If I had known about the 5Rhythms® practice back when I was in high school, I’d be all over Lyrical, man.

I was such a Lyrical creature in my adolescent stage. Proof:

(1) My first America Online screen name was derived from Shakespeare’s most renowned romantic tragedy (just call me Juliet204, please).

(2) I borrowed my 10th grade English teacher’s copy of her A Tale of Two Cities video (PBS edition, baby!) to watch at home (at least twice, and that’s not including the in-class viewing) because I was in love with the love that Sydney Carton represented.

(3) I turned an English class assignment about A Separate Peace into an interpretive dance.

(4) Sometimes instead of going out with friends on Friday nights, I’d opt to crank up Yanni in my Acropolis, err living room and play “Reflections of Passion” on repeat.

There were other notes of Lyrical, of course (mostly involving scads of poetry and an obsession with sonnets, haiku, and the novel Rebecca), but perhaps the biggest indicator of my Lyrical tendencies was my love of, well… lyrical.

Lyrical dance, that is.

Back in the 1990s, my dance education in the small-town studios of South Jersey was usually limited to the basic menu of ballet, tap, and jazz styles. The fluid-like, emotion-packed genre of lyrical was just emerging in my area, and my initial experience with it was through watching dance competitions I videotaped on TV.

These girls with their loose, un-bunned hair and long flowy skirts and bare feet! Their songs with words and lyrics that made my heart weep!

I had only learned to stuff my feet into pointe shoes just a few years prior, but about the time I got my first period I was yearning to see what soft marley felt like under my toes instead. I wanted to wear footless tights. I wanted to untie my French braid and let my strawberry-blond locks tumble dramatically past my shoulders.

Most of all, I was interested in expressing my beloved writing medium—poetry—as a dance form.

I loved the power and punch of jazz dancing, but the more classic literature I read in high school (coupled with the sudden onslaught of female hormones), the less interested I became in executing knee-to-nose hitch kicks across the dance studio floor.

I wanted depth. I wanted feeling. I wanted to emote.

I was already kind of an odd bird at my dance studio, the way I was rigidly disciplined with my time and my secret love of a strict ballet teacher that everyone else hated.

So it wasn’t much of a surprise, then, that my senior year of high school, when I was invited to participate in a special performance for graduating students, instead of doing what all the cool kids had done in the past and voting to learn a super-awesome explosive heart-thumping jazz routine in a slinky, sexy, sequined costume, I politely requested that our group of 17- and 18-year-old girls dance a sweet and elegant lyrical routine.

And not just any lyrical routine. I requested that we dance to Elton John’s “Candle in the Wind.”

The year was 1998, and it was only the summer before that Princess Diana had passed away. Her death was a sentimental sensation, especially for tenderhearted Lyrical creatures like myself who responded to the tragedy by crafting poems and prose about the late princess.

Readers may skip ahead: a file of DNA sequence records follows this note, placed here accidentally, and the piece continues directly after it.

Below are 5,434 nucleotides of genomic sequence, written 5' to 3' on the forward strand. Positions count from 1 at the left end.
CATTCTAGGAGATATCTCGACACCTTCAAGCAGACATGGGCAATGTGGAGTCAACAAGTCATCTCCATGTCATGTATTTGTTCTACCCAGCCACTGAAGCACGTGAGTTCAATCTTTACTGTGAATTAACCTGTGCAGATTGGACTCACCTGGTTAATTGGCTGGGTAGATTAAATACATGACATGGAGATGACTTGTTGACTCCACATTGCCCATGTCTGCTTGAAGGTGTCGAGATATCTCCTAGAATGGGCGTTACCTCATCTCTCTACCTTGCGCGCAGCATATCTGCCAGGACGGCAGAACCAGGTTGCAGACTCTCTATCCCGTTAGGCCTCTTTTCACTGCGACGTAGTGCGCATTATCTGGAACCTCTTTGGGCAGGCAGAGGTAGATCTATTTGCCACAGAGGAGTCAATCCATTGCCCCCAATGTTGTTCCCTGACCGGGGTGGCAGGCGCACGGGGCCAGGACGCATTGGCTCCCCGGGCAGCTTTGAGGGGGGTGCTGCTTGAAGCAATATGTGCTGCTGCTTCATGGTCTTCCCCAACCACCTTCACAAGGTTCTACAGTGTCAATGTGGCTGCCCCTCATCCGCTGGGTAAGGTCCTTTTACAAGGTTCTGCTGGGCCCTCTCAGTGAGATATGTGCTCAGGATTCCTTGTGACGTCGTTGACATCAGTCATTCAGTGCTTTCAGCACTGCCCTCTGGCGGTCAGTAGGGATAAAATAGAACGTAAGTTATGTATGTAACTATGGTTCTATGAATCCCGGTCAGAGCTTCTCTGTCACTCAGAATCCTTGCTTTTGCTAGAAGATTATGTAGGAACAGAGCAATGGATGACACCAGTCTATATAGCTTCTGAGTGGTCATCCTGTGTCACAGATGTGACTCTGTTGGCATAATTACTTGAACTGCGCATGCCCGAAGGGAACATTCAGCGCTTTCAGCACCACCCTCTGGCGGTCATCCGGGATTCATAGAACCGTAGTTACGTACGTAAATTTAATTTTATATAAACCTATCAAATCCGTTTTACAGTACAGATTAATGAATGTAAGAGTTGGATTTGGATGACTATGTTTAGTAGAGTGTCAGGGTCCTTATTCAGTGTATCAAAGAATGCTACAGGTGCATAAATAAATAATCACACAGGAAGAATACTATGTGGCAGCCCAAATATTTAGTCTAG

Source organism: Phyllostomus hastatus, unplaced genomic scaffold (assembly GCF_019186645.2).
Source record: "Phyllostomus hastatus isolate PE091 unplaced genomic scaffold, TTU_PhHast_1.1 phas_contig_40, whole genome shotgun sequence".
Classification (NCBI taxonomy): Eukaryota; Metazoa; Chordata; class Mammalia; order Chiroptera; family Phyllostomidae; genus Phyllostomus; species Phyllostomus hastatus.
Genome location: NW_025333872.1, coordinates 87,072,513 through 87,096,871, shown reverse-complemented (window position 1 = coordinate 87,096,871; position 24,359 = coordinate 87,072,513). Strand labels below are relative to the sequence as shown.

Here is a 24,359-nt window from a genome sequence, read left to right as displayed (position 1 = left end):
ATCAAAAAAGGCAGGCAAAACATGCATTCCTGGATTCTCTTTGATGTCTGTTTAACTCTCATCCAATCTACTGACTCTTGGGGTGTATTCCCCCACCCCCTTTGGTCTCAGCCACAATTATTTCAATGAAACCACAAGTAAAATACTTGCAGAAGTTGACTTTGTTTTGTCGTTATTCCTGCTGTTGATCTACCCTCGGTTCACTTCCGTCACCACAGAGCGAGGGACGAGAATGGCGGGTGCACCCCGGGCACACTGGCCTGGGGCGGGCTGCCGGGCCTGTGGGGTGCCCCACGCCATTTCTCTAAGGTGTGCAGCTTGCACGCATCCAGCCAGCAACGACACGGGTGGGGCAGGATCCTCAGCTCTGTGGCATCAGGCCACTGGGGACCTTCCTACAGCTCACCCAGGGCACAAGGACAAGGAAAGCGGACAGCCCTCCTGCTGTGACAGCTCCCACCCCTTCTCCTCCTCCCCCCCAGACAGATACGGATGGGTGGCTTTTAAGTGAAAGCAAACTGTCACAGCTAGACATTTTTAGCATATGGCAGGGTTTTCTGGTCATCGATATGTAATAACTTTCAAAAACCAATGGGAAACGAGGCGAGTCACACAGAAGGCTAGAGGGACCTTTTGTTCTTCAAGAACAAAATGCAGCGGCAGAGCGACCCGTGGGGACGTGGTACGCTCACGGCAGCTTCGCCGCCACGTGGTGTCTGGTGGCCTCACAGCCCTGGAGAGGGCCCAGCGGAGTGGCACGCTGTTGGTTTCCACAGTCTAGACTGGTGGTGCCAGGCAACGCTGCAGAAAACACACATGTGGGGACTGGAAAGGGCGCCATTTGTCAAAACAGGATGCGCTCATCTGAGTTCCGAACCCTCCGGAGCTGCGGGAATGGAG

To me, my request made so much sense. The theme of the dance recital that year was “international travel,” with each song to represent an area of the world. Elton John + Lady Di + OMG that tearjerker performance at Westminster Abbey = hello, United Kingdom!

And our graduating group of dancers included four young women transitioning from high school to college. Weren’t they too bursting with hormones and notions of romance and an ache to pour their maturing hearts onto the stage?

No, no they weren’t.

They raised their eyebrows at me when I so passionately proposed my suggestion to the dance studio director, and their reactions were even less forgiving when my suggestion was accepted.

I felt bad. The other girls took their distaste out on the dance teacher by coming to rehearsals in baggy sweats and rarely putting any effort into their movement.

I knew they had wanted techno. Pizzazz. Flashy and sassy. If 5Rhythms had been part of our language back then, they would have been Staccato, for sure.

Me in one of my jazz (Staccato) costumes.

Me in one of my jazz (Staccato) costumes.

But we had been served Lyrical, and I lapped it up.

Footless tights? Check. My hair stayed in a bun, but we clipped a red flower to our white satin skirts to represent England’s rose. My mother and grandmother cried during the performance and each time they watched the routine on video, and will probably cry reading this as well.

The most important thing, however, was that I got to dance my poetry. I got my Lyrical.


I didn’t know it at the time, but I was learning to find my rhythm. No, not just find my rhythm but be it.

My Flowing exploration helped me understand my sensitive nature and navigate why I wanted to dance this piece.

My Staccato energy pushed me to approach the studio director and present my suggestion.

My Chaos was the emotional drama I felt after rehearsals when I knew my peers hated my decision that had cost them their super-cool jazz routine.

My Lyrical was the dance.

And finally, My Stillness was the moment after curtain call when I realized my dance hobby had developed into a true passion.